Google pretty much controls our internet usage and tracks most of our activities, to make using apps like Uber and Zomato a pleasant experience. Add to that, you have the Google Home speaker in your living your room listening to your conversations.
But it’s possible that the search giant isn’t done with snooping, which brings us to its latest patent, that talks about more smart home devices being lined up.
According to this patent listing from Google, titled Smart Home device for better personalisation suggests new technology solutions that will track user preference, even inside homes, and recommend them ads for products.
The first patent refers to a device that’ll do much beyond what Google’s smart home devices are capable of right now. This device will be able to scan and analyse items around the user, and recommend them content; product, movies or even music based on what it tracks.
Just to give you the chills, here’s a hypothetical scenario. If there’s a Queen T-shirt lying around in the room, the user will get an option to watch the Bohemian Rhapsody movie or listen to its music.
It also has something called object identification technology built in, that can decipher the age and gender of the person speaking close to the device. While these things are already taking shape in countries like China, Google maybe sees them as a vehicle to personalise content for its users even further.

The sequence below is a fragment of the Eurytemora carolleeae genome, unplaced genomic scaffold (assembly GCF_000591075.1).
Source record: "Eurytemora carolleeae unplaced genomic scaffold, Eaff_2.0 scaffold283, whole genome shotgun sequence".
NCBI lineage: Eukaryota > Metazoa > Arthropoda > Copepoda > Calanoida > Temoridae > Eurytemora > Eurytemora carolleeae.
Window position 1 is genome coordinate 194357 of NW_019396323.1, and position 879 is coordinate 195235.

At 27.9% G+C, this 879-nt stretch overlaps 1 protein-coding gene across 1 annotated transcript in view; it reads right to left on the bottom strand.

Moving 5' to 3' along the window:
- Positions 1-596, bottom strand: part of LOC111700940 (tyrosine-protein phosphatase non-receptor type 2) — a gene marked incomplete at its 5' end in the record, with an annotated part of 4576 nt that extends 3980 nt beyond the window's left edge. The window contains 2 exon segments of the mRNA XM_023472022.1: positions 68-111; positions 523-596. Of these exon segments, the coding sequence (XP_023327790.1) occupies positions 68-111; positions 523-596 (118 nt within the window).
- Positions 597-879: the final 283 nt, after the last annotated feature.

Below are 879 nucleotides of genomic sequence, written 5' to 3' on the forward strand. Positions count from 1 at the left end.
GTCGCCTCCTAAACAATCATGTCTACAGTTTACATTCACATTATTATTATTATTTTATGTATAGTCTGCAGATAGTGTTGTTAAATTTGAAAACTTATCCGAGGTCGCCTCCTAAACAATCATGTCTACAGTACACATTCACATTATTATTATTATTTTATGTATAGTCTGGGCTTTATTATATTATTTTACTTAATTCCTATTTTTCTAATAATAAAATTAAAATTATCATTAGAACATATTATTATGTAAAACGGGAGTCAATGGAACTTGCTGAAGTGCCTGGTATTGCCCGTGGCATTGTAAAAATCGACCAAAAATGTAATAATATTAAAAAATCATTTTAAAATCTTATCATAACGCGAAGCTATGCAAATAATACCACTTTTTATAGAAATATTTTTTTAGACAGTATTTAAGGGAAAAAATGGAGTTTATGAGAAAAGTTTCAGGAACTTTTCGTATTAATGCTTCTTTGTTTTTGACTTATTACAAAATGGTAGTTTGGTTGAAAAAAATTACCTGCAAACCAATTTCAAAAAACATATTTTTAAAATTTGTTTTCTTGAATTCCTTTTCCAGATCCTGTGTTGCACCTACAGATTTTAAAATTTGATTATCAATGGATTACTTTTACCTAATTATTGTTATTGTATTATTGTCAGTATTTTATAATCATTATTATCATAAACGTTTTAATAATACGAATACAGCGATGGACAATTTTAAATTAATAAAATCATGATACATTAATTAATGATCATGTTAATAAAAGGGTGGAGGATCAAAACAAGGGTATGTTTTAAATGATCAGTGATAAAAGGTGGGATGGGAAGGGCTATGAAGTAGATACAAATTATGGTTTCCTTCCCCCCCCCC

If this patent doesn’t get you worried enough, then Google’s listing here talks about a sensor-based system that will help parents monitor kids inside their rooms. It will also alert them if any foul language is used, heard via the microphone and notify if the kids enter places restricted to them in the household. Black Mirror episode anyone?
And finally, Google is keen to diversify its Digital Well Being feature and make it accessible for usage of electronic devices as well. The third patent will enable tracking of phone/tablet/TVs during the day, something which will be available to Google’s advertisers and partner apps.
All these are scary propositions for the user, who’s already embroiled in a fight between convenience and privacy. Luckily, devices and technology at the patent stage don’t necessarily make it through as a product. Maybe for privacy’s sake, they shouldn’t.
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